Point Borough public schools will be closed Monday and Tuesday and the Borough High School gymnasium will be a shelter, said Schools Superintendent Vincent Smith at a Sunday morning meeting at Borough Hall.
Automated phone calls started going out to Borough public school parents around noon.
Anyone going to the high school shelter should use the Pulaski Drive entrance. The high school has a generator.
Also, Borough officials at the meeting agreed that alcohol sales at bars, restaurants and liquor stores will be banned from 10 p.m. tonight (Sunday) until 7 a.m Wednesday.
In addition, there will be a curfew from 10 p.m. Sunday until 7 a.m. Monday. After that, the curfew will be in effect from 7 p.m. until 7 a.m. Tuesday and Wednesday, said Mayor William Schroeder.
While there is no mandatory evacuation in Point Borough today, officials are urging residents in flood prone or low-lying areas to evacuate as soon as possible.
A mandatory evacuation order may go into effect for south of Bridge Avenue by 4 p.m. Monday, so any of the residents south of Bridge should think about leaving sooner than that, especially if they are flood-prone, Schroeder said.
Schroeder added that another reason to evacuate is the high probability of power outages. JCP&L officials have said there may be no power for 7 to 10 days.
Officials are meeting again tomorrow morning and would consider changing or extending the current status of evacuations, alcohol sales or the curfew if forecasts about Sandy warrant any changes, Schroeder said.
It will be determined later, depending on the severity of Hurricane Sandy, if the district needs to close schools after Tuesday, Smith said.
Smith, Schools Business Administrator Steven Corso, Schroeder and a dozen other school, Point Borough and Point Beach officials met Sunday morning at Borough Hall to discuss a wide array of issues regarding the impact of Hurricane Sandy.
Officials emphasized that evacuees should try to find a relative or friend to stay with in regions that are "on higher ground," rather than stay in a shelter. Anyone going to the high school shelter needs to bring their own food, water and bedding, officials said.
Pets in cages will be accommodated at the Borough Public Works building on Albert Clifton Avenue.
Point Beach public schools and St. Peter's Catholic School in Point Beach had already announced they would close Monday and Tuesday.
Regarding trash collection, Monday will be a normal schedule; there will be no collection on Tuesday but those pick-ups will be done Wednesday, as conditions allow. Any further changes to the schedule will be announced and posted on Patch.
Borough Police Chief Larry Williams is urging the public to not call the police department unless it is an emergency or if a resident is concerned they won't be able to evacuate, such as someone who is elderly, has a health problem or does not have a car.
But, right now, too many people are calling police, who urgently need to keep phone lines clear for true emergencies, Williams said.
Williams said his message to the public is: "Don't believe rumors. If there's news, it will be on Patch or other media. But please don't believe rumors and please do not call the police unless there is a true emergency."
Williams said one problem is that apparently a number of Point Borough residents are, for some reason, registered to receive Point Beach's reverse 911 system calls. So they got Point Beach's call about the mandatory evacuationthat goes into effect today for residents east of the NJ Transit train tracks.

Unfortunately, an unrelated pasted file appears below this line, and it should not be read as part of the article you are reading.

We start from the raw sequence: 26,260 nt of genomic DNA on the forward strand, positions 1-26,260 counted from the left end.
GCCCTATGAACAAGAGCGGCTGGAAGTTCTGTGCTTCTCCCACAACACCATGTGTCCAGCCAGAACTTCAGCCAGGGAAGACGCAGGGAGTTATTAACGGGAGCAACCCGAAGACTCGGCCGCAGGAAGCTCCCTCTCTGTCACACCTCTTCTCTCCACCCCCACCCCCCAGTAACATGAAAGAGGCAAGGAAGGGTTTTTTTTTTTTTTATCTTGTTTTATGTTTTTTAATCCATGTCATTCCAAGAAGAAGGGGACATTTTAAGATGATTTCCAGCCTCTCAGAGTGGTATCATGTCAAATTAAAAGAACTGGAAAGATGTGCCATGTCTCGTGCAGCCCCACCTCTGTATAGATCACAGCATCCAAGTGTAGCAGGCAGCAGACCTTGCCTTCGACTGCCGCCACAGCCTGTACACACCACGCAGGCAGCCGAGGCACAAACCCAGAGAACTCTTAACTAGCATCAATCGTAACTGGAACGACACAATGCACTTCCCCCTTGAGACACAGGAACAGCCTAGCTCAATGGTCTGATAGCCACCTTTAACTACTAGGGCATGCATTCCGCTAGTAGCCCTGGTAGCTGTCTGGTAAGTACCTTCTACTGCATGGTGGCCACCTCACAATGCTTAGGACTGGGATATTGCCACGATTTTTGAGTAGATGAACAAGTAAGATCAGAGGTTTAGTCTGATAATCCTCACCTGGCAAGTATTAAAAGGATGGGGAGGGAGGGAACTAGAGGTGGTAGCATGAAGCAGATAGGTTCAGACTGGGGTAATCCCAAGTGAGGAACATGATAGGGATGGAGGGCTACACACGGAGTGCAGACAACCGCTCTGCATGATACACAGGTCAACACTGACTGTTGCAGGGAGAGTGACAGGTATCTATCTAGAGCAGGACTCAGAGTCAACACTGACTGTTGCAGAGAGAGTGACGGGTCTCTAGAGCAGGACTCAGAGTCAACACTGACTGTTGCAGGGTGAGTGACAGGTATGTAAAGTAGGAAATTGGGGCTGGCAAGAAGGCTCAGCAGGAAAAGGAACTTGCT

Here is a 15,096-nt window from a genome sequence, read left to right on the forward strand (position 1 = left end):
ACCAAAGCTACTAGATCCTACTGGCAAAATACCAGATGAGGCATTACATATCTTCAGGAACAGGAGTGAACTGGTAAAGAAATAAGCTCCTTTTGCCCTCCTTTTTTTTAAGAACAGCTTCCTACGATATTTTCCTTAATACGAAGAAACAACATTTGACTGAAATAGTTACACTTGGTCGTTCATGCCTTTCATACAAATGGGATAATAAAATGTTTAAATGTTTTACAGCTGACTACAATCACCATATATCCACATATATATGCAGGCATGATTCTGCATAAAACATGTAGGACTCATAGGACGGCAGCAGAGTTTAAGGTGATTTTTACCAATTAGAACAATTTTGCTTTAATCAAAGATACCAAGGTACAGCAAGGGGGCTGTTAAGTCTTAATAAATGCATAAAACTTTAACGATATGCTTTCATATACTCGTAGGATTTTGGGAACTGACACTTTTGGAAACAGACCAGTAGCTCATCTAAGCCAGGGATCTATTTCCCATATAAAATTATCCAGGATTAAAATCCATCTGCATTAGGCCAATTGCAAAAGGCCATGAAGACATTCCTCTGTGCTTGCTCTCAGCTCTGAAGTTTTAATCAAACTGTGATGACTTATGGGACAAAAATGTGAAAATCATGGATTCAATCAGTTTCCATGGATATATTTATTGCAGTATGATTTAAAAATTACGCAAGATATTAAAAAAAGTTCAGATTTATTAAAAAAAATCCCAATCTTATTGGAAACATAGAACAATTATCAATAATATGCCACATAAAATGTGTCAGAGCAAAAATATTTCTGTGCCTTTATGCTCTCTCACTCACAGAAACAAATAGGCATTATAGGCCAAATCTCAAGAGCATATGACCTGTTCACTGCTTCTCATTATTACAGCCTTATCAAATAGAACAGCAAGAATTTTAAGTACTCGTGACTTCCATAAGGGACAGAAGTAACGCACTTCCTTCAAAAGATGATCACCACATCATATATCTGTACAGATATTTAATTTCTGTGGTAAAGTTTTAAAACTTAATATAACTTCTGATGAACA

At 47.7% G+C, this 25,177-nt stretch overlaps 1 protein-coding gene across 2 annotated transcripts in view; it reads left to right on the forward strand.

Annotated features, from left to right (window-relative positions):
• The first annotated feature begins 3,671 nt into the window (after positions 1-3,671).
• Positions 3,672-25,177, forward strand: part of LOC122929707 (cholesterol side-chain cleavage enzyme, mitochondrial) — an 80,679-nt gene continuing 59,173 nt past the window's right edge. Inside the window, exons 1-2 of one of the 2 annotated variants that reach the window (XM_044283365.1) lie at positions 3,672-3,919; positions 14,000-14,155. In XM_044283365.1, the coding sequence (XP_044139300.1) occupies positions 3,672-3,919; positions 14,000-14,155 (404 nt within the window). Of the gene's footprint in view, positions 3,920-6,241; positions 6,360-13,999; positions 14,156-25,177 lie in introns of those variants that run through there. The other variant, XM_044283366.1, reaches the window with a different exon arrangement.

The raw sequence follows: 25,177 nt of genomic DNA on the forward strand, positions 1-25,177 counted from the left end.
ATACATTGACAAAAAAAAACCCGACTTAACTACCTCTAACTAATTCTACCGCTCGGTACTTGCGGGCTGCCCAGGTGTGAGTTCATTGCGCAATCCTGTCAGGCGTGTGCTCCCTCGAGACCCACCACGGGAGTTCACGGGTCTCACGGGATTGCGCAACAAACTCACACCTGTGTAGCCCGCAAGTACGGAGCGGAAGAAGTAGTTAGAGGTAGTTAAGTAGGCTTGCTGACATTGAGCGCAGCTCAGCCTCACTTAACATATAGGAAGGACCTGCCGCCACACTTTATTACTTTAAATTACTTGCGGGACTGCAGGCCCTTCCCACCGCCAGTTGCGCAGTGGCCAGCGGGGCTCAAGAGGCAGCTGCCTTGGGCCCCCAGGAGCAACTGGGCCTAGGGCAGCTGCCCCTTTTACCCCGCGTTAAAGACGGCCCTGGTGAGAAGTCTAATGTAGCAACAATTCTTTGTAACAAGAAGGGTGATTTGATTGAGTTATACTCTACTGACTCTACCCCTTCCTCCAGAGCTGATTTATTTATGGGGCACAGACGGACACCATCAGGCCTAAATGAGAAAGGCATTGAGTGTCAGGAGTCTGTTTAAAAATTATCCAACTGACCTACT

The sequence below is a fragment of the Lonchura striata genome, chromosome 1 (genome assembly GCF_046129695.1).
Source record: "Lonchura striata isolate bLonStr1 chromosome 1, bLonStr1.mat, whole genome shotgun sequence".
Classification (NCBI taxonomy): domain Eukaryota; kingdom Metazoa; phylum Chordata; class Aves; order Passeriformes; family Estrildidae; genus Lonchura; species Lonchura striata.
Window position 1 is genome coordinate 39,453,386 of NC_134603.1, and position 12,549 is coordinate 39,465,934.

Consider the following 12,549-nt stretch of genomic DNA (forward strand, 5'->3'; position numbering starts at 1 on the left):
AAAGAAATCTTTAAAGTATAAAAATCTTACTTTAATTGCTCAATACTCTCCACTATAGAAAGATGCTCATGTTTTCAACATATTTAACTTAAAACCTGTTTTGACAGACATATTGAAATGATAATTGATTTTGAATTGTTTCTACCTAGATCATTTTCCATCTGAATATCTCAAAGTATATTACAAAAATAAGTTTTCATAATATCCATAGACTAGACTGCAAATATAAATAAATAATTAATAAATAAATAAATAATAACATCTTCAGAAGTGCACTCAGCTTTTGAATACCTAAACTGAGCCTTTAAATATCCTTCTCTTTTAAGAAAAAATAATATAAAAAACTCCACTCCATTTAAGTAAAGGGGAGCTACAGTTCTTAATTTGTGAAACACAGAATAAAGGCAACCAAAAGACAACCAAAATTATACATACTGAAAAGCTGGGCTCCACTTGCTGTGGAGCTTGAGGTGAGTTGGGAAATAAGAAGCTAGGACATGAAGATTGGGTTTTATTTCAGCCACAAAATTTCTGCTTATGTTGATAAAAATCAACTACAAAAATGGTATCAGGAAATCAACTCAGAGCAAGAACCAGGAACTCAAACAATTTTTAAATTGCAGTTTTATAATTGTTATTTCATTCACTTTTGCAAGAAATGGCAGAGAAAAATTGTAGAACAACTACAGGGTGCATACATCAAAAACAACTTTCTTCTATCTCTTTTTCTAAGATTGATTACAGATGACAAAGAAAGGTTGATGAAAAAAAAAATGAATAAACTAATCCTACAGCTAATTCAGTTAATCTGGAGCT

Then they wondered if they were subject to that order and were calling Borough police about it.
"I don't know why Borough residents are getting those Beach calls, it's something you have to sign up for," Williams said.
Andy Welsh of the Point Boro First Aid Squad said his volunteers are ready to work, but that their ambulances are not able to drive around in winds stronger than 50 mph because they are made of aluminum and can tip in strong winds. Sandy is expected to be swirling in 80 mph winds, according to current forecasts.
Consequently, Welsh said, officials are hoping that any flood-prone or other vulnerable residents will evacuate because the first aid squad will have fewer resources to respond to calls. They may have to resort to using pick-up trucks or sending in fire department rigs, but those are limited in number and may be occupied on other calls, he noted.
William Dikun, Borough Emergency Management Director, said he is hoping residents in low-lying areas, such as Sunshine Harbor and Bay Head Shores, evacuate because those areas have been prone to flooding. He said there have been a few instances in the past where residents did not evacuate, got stranded and had to be rescued.
Other officials at the meeting were Councilmen Robert Sabosik and Chris Leitner; Borough Fire Chief Daniel Mulligan, who is also the Ocean County Fire Marshal; Robert Forsyth, Borough Superintendent of Public Works; Point Beach detectives Clint Daniel and Pat Petruzziello and Andy Welsh of the Point Boro First Aid Squad.
At Forsyth's suggestion, Williams said that if flooding starts getting bad on Beaver Dam Road, like it did with last year's Irene, he will ask Ocean County to close the bridge there and post signs on Princeton Avenue so motorists know to not turn onto Beaver Dam.
Forsyth said, "Last year, that end of Beaver Dam was impassable."
There is currently no plan to close any lanes of the bridges on Route 88, Bridge Avenue or Route 35.
Some residents have asked if the Borough will officially cancel trick or treating on Halloween and announce that it will be held on another day. Williams said it's too early to make that decision.
Borough officials are meeting at 9 a.m. Monday at Borough Hall to again discuss the weather forecasts and plans.
This story will be updated significantly.